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Ranking the Jobs in the 2014-15 College Football Coaching Carousel

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Change is a constant in college football, particularly in the coaching profession.

In decades past, a coach could ascend to the top jobs — and some of the mid-level posts — in the sport and stay year after year. Think of Bear Bryant, Vince Dooley, Bo Schembechler or Hayden Fry.

Those days are more or less over. In the last four seasons alone, Texas, USC, Oregon, Auburn and Tennessee have hired new coaches. Penn State has hired two. Florida is on its second coaching search in the last five seasons.

While the names change, some of the best jobs in the sport do not. Florida is as good a job for this new coach as it was for Will Muschamp, Urban Meyer or Ron Zook. Kansas remains a challenge for any coach, an insurmountable one for many.

Which jobs are the best in this year’s version of the coaching carousel? Here’s our take on the potential for each program making a change this season.

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1. Florida

Out: Will Muschamp (28-20 in four seasons)

In: Jim McElwain, Colorado State head coach
Pros: With three national championships since 1996 and eight SEC titles since 1991, Florida is one of the nation’s elite-of-the-elite jobs. The Gators are the flagship university and only SEC representative in one of the nation’s big three recruiting states. Moreover, Florida has been able to spot recruit into the Southeast, the mid-Atlantic and the Northeast regularly over the years. Athletic director Jeremy Foley is one of the nation’s top administrators who will give his football coach every opportunity to succeed.
Cons: If we’re going to nitpick at the Florida job, it could be the facilities. The Gators last had a stadium/facility upgrade in 2008 and remain one of the few top programs without an indoor practice facility or standalone football building. Foley shrugs off the perception that Florida lags in facilities. “We’re not into bells and whistles,” he says. Style is also a factor at Florida. The Gators have won three national championships since 1996, but the coaches who have succeeded the most, Steve Spurrier and Urban Meyer, have run innovative offenses.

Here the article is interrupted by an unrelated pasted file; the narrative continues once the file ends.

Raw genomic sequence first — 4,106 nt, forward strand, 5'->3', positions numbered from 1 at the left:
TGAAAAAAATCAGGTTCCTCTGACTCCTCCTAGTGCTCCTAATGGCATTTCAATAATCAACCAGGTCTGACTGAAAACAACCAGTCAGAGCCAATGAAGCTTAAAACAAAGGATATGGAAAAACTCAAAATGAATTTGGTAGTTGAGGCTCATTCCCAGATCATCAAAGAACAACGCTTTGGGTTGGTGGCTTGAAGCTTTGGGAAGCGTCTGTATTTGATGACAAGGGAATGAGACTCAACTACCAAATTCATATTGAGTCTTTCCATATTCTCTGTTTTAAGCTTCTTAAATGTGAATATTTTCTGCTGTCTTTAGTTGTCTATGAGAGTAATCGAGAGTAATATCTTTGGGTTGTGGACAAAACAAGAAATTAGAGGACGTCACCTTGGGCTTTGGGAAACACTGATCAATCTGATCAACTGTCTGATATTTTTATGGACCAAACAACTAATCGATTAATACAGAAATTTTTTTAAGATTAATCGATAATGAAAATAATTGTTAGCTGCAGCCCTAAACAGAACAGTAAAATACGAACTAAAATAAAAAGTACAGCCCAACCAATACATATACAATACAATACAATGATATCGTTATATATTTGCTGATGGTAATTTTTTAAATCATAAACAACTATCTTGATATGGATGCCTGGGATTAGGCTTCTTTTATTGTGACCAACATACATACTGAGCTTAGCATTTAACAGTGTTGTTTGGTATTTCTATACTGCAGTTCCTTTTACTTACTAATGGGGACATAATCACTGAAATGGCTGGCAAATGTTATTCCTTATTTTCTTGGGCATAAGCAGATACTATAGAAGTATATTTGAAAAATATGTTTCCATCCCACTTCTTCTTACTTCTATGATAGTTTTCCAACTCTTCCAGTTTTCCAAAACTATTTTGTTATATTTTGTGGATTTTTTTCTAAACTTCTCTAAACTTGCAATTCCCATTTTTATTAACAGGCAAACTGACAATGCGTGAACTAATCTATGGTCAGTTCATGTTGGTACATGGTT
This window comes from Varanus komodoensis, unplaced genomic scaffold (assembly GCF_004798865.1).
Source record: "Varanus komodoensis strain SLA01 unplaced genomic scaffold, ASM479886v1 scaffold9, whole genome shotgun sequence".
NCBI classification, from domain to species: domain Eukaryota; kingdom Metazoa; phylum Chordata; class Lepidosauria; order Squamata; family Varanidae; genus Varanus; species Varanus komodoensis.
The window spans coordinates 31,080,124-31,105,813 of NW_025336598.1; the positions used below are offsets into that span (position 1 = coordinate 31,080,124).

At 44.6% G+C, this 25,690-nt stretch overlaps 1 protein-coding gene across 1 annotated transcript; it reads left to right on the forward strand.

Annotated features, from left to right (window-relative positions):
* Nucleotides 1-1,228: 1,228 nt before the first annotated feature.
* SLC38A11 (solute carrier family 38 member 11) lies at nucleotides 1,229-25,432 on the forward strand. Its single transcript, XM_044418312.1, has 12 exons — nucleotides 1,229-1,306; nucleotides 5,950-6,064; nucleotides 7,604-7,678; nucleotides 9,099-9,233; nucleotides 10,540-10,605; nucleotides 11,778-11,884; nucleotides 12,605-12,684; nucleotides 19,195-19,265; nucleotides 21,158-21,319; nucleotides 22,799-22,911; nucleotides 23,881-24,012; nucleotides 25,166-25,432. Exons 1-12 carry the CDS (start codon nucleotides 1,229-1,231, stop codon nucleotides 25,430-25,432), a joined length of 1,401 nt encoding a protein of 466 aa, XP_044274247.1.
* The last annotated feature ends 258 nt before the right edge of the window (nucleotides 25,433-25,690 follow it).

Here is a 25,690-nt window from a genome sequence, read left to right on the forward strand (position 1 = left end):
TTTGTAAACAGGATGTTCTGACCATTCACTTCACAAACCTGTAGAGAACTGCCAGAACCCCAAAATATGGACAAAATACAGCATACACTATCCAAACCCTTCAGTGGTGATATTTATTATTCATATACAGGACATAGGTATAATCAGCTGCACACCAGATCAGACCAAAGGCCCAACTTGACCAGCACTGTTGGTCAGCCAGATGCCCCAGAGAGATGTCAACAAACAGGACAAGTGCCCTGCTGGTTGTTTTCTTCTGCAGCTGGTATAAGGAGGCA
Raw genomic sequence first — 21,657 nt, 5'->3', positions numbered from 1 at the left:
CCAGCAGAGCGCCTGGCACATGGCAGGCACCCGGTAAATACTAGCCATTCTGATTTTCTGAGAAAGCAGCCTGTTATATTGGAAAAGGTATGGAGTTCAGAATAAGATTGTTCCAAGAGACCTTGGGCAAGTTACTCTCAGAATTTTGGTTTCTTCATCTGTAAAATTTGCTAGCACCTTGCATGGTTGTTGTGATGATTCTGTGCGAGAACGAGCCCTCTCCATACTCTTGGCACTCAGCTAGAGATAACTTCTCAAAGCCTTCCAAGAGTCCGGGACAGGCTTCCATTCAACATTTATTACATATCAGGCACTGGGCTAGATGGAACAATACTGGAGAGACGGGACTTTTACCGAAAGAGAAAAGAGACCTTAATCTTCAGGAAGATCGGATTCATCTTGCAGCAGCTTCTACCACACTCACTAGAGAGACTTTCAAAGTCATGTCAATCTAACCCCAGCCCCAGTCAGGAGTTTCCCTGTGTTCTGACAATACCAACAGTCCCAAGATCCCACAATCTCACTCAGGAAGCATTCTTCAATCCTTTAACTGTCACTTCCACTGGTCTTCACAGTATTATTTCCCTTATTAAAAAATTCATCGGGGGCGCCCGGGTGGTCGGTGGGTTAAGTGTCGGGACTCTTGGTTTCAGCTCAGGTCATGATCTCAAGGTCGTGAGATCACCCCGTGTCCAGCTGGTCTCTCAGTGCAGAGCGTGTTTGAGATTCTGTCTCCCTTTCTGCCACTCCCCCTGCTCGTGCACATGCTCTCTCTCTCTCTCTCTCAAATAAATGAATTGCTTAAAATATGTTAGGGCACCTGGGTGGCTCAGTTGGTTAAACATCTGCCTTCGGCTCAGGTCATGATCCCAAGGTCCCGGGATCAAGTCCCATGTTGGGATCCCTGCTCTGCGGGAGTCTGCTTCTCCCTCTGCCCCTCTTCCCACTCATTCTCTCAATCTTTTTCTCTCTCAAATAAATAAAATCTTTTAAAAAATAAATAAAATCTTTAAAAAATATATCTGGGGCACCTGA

How good is the Florida job? A-plus

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2. Michigan

Out: Brady Hoke (31-20 in four seasons)

In: Jim Harbaugh, San Francisco 49ers coach

Pros: No team in the history of college football has won more games than Michigan. Along with Ohio State, Michigan is on the short list of programs in the Big Ten with the potential of being a consistent player on a national stage, even that hasn’t occurred for the Wolverines in nearly a decade. The population drain in the Midwest is a concern for many regional programs, but even Hoke was able to secure two top-10 national signing classes.

Cons: Michigan went with the nontraditional hire (for them) in Rich Rodriguez and then the Michigan Man in Hoke. Both were fired in four years or less. The Wolverines are in a crossroads similar to when Notre Dame hired Brian Kelly or when Alabama hired Nick Saban, and the man making the hire holds the interim athletic director tag.

How good is the Michigan job? A-plus

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3. Nebraska

Out: Bo Pelini (66-27 in seven seasons)
In: Mike Riley, Oregon State head coach
Pros: The Cornhuskers are one of the college football’s most legendary programs with 865 wins (fourth all time) and five national championships. Resources, facilities and fan support are all among the best in the country. The new coach also takes over a program that’s in better shape than the typical program that just fired a coach — seven consecutive seasons with at least nine wins indicates a solid foundation.
Cons: We mentioned the seven consecutive seasons of nine or 10 wins. Well, that got the last coach fired. The next coach will be expected to take the next step for Big Ten championships and national title contention. National recruiting is a must. Lincoln isn’t the easiest destination to reach in college football, and Nebraska has been cut off from the state of Texas thanks to conference realignment.
How good is the Nebraska job? A-minus

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4. Wisconsin

Out: Gary Andersen (19-7 in two seasons)

In: Paul Chryst, Pittsburgh head coach

Pros: The Badgers have been regular contenders in the Big Ten in the 11-team league, in the Leaders division and now the West division. The Badgers  aren’t in the same tier as Ohio State or Michigan in the Big Ten, but they’ve been able to go toe-to-toe with any program in the league. Camp Randall is as raucous atmosphere as any in the conference. Wisconsin has an identity of ground-and-pound football thanks to a local recruiting base that produces plenty of offensive linemen.